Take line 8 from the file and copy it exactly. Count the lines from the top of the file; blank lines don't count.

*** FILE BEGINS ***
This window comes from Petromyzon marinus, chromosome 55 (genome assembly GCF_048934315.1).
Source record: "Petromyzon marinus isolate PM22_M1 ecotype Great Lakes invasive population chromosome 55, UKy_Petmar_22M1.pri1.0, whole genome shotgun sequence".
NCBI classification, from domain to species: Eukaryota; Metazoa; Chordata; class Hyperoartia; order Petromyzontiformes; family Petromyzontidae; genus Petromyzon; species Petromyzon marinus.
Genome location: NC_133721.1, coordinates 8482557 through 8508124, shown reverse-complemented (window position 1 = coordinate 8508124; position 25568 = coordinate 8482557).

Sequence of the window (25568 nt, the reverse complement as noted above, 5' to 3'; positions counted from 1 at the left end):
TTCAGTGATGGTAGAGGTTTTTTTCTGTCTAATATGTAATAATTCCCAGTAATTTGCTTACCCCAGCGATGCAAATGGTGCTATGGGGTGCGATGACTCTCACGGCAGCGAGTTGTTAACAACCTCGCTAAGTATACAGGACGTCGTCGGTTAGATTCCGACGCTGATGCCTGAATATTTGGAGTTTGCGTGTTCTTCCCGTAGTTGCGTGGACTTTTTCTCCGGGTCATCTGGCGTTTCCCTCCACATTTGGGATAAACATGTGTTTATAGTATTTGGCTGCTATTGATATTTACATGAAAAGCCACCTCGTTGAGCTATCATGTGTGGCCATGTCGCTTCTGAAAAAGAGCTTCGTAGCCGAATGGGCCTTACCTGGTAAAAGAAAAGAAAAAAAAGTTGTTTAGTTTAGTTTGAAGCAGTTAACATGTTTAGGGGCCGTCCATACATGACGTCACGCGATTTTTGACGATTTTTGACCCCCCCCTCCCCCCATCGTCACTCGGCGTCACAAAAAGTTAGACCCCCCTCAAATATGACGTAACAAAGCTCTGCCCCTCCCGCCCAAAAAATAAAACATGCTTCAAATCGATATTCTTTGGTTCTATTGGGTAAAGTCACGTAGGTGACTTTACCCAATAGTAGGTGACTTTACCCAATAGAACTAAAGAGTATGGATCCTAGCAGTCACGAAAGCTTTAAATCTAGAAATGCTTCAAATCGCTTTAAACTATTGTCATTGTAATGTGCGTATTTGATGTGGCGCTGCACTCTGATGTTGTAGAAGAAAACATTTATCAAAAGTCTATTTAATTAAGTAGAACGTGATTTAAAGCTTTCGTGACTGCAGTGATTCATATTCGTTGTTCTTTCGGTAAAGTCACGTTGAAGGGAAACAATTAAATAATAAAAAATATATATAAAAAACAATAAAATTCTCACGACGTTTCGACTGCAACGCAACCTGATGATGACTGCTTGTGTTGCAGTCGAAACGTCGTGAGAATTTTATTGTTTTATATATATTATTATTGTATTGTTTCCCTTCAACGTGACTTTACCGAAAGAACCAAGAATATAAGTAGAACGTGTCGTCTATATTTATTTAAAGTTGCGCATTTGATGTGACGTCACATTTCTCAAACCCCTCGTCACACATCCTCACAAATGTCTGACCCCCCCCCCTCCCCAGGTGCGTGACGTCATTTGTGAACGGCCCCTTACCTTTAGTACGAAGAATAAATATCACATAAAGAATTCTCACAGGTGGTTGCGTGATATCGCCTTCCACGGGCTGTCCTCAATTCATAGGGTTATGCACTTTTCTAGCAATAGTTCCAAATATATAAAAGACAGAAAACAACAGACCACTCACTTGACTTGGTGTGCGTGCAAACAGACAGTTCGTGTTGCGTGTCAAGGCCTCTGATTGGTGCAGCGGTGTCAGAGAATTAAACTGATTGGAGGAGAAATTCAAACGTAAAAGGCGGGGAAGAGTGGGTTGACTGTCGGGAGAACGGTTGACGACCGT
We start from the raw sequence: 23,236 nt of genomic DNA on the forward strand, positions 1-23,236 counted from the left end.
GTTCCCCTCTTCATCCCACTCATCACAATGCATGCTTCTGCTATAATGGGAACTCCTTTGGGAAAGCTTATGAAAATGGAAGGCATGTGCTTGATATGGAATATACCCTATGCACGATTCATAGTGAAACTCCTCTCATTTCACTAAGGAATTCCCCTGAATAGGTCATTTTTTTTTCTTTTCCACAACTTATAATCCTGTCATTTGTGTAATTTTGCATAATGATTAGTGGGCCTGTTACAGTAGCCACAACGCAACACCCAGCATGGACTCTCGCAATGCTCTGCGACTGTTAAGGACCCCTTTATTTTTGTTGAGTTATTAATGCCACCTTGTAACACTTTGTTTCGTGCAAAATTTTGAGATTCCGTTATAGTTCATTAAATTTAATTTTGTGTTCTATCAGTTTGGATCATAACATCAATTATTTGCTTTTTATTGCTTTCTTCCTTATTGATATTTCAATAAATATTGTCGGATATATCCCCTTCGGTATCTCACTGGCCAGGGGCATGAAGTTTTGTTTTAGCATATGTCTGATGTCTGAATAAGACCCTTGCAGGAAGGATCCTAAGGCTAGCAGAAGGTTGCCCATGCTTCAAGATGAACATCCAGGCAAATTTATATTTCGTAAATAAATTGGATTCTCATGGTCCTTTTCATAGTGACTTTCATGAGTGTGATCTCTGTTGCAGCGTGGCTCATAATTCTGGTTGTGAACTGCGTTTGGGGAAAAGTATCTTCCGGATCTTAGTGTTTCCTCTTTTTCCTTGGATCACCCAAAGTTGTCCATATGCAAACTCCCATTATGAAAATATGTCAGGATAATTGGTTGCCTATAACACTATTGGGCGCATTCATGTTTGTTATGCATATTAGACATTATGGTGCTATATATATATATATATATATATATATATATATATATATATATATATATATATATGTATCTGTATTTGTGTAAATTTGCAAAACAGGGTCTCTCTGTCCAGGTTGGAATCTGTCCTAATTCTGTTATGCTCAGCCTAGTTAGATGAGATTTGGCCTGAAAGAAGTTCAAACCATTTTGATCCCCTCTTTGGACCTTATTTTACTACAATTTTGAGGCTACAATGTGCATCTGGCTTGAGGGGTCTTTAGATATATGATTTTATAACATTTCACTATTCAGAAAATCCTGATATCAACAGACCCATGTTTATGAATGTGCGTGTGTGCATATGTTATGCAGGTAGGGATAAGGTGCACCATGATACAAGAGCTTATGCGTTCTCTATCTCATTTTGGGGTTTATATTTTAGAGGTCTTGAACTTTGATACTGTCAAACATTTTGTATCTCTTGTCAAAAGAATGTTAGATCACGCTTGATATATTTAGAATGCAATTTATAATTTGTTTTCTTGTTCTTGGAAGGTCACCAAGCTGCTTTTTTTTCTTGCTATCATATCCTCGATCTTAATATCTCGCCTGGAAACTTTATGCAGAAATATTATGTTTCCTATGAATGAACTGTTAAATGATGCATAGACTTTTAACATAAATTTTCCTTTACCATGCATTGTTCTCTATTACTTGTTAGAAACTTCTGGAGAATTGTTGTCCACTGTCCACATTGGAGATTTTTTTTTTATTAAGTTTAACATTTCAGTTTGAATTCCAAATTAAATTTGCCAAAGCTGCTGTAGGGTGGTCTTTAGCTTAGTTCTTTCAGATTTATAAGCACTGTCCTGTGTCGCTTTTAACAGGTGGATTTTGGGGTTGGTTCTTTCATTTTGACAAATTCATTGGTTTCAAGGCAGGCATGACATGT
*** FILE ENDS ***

GTTCCCCTCTTCATCCCACTCATCACAATGCATGCTTCTGCTATAATGGGAACTCCTTTGGGAAAGCTTATGAAAATGGAAGGCATGTGCTTGATATGGAATATACCCTATGCACGATTCATAGTGAAACTCCTCTCATTTCACTAAGGAATTCCCCTGAATAGGTCATTTTTTTTTCTTTTCCACAACTTATAATCCTGTCATTTGTGTAATTTTGCATAATGATTAGTGGGCCTGTTACAGTAGCCACAACGCAACACCCAGCATGGACTCTCGCAATGCTCTGCGACTGTTAAGGACCCCTTTATTTTTGTTGAGTTATTAATGCCACCTTGTAACACTTTGTTTCGTGCAAAATTTTGAGATTCCGTTATAGTTCATTAAATTTAATTTTGTGTTCTATCAGTTTGGATCATAACATCAATTATTTGCTTTTTATTGCTTTCTTCCTTATTGATATTTCAATAAATATTGTCGGATATATCCCCTTCGGTATCTCACTGGCCAGGGGCATGAAGTTTTGTTTTAGCATATGTCTGATGTCTGAATAAGACCCTTGCAGGAAGGATCCTAAGGCTAGCAGAAGGTTGCCCATGCTTCAAGATGAACATCCAGGCAAATTTATATTTCGTAAATAAATTGGATTCTCATGGTCCTTTTCATAGTGACTTTCATGAGTGTGATCTCTGTTGCAGCGTGGCTCATAATTCTGGTTGTGAACTGCGTTTGGGGAAAAGTATCTTCCGGATCTTAGTGTTTCCTCTTTTTCCTTGGATCACCCAAAGTTGTCCATATGCAAACTCCCATTATGAAAATATGTCAGGATAATTGGTTGCCTATAACACTATTGGGCGCATTCATGTTTGTTATGCATATTAGACATTATGGTGCTATATATATATATATATATATATATATATATATATATATATATATATATATATATGTATCTGTATTTGTGTAAATTTGCAAAACAGGGTCTCTCTGTCCAGGTTGGAATCTGTCCTAATTCTGTTATGCTCAGCCTAGTTAGATGAGATTTGGCCTGAAAGAAGTTCAAACCATTTTGATCCCCTCTTTGGACCTTATTTTACTACAATTTTGAGGCTACAATGTGCATCTGGCTTGAGGGGTCTTTAGATATATGATTTTATAACATTTCACTATTCAGAAAATCCTGATATCAACAGACCCATGTTTATGAATGTGCGTGTGTGCATATGTTATGCAGGTAGGGATAAGGTGCACCATGATACAAGAGCTTATGCGTTCTCTATCTCATTTTGGGGTTTATATTTTAGAGGTCTTGAACTTTGATACTGTCAAACATTTTGTATCTCTTGTCAAAAGAATGTTAGATCACGCTTGATATATTTAGAATGCAATTTATAATTTGTTTTCTTGTTCTTGGAAGGTCACCAAGCTGCTTTTTTTTCTTGCTATCATATCCTCGATCTTAATATCTCGCCTGGAAACTTTATGCAGAAATATTATGTTTCCTATGAATGAACTGTTAAATGATGCATAGACTTTTAACATAAATTTTCCTTTACCATGCATTGTTCTCTATTACTTGTTAGAAACTTCTGGAGAATTGTTGTCCACTGTCCACATTGGAGATTTTTTTTTTATTAAGTTTAACATTTCAGTTTGAATTCCAAATTAAATTTGCCAAAGCTGCTGTAGGGTGGTCTTTAGCTTAGTTCTTTCAGATTTATAAGCACTGTCCTGTGTCGCTTTTAACAGGTGGATTTTGGGGTTGGTTCTTTCATTTTGACAAATTCATTGGTTTCAAGGCAGGCATGACATGT